Photo Chemical Etching Produces Intricate Parts at Low Cost; Alternative to Fabrication

In recent years, it has become understood that Photo Chemical Etching (PCE) -- as provided by leading expert micrometal GmbH -- is not just a viable alternative to legacy metal fabrication technologies, but is seen in many applications as the only technology that can achieve the repeatability, accuracy, and geometric complexity demanded by OEMs from across industry.

The process characteristics of PCE play to many of the goals that OEMs making precision metal parts require in today's highly competitive markets. The process is able to produce intricate parts with tolerances as low as ± 7 microns depending upon material and its thickness, this tolerance attainment being unique among all alternative metal fabrication technologies.

The PCE process is further characterized by the fact that it produces parts without degrading material properties, stress- and burr-free parts being manufactured with no limitations when it comes to complexity. It can also be used on a broad range of metals and alloys, the "art" often being seen as the creation of different etchant chemistries that can manufacture parts from even difficult to process metals such as aluminium and titanium and hardened metals.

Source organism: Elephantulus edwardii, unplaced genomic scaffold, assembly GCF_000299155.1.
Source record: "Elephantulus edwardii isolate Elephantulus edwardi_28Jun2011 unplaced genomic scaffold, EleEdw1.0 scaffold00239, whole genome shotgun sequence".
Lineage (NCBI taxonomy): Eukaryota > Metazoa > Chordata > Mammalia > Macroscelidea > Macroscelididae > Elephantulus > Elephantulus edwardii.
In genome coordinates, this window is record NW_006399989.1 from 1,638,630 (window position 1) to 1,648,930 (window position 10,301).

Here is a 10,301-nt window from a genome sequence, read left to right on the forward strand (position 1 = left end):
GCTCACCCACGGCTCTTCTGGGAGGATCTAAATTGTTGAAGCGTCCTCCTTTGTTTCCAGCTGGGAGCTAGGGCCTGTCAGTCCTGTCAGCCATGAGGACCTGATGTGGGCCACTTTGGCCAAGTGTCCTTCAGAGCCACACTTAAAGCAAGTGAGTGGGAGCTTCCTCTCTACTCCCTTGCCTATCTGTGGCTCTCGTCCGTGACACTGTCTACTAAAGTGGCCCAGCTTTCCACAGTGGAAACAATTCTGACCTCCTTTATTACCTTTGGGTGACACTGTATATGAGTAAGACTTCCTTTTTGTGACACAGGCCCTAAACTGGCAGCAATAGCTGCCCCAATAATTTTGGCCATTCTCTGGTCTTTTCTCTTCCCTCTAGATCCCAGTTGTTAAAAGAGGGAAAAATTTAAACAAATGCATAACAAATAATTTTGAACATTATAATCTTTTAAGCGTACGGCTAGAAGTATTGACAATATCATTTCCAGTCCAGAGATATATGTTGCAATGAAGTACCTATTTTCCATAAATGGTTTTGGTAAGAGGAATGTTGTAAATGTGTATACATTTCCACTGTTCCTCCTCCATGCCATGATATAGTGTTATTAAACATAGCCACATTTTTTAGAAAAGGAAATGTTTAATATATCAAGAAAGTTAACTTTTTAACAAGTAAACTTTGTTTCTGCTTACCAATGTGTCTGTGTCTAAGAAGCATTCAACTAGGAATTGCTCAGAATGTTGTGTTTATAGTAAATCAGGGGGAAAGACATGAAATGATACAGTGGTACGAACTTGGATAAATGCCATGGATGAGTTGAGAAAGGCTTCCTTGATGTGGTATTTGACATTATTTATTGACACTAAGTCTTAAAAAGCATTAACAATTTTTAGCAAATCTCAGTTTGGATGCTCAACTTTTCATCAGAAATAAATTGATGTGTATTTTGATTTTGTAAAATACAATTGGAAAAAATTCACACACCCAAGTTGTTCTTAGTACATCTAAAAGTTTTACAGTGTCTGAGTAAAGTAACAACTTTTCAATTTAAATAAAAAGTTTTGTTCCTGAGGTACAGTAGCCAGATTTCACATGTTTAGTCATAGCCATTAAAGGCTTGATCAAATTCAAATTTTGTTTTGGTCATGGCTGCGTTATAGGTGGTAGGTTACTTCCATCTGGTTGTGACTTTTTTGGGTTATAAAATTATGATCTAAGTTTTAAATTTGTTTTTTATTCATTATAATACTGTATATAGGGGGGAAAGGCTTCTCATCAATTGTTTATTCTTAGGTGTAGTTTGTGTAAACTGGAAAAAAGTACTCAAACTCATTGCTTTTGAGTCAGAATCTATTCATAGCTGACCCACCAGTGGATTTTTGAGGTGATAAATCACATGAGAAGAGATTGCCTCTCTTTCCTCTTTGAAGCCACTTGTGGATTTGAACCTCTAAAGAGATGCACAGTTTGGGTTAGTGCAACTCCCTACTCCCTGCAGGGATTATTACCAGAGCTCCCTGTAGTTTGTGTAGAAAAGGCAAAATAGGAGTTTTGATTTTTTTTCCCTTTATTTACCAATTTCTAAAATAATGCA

VIDEO: Industrial photochemical etching of metal parts -- Animation of high precision process.

Design engineers need to be aware of the specific attributes of the process, as various process characteristics enable the design and manufacture of innovative parts impossible to create with traditional legacy metal fabrication technologies. In addition, it is important that they are aware of the cost implications of the use of PCE.

Jochen Kern, Head of Sales and Marketing at micrometal says "PCE is a subtractive metal processing technology, using chemicals to erode areas of sheet metal to form the shape of a required part or component. Because of this, the cost of the process is made up of the cost of the sheet metal, the cost of the photo-resist, the chemicals used to erode the metal, water, power, treatment of waste, machine usage, and labor.

"Most of the labor-related overhead involved in the PCE process (which involves sizing sheets and production of tooling, sheet cleaning, lamination with photo-resist, printing, developing, photo-etching, and stripping) remain constant regardless of the size of metal sheet being processed. Because of this, the best economies in terms of cost per part can be achieved processing very small components on very large thin sheets, as the thicker the sheet the more processing time is needed. Micrometal is able to process sheets up to 600 mm by 800 mm and down to thicknesses of 3 microns allowing the attainment of impressive yields and therefore keeping unit costs low."

Kern continues, "However, it is not just the number of parts per sheet that is important when looking at PCE. The process is agnostic to part complexity, and so where you would expect part cost to increase with geometric complexity with legacy metal fabrication processes, there is no cost increase with PCE however complex the part. In addition, the process allows the production of many different parts on a single sheet, which obviously has massive positive cost implications."

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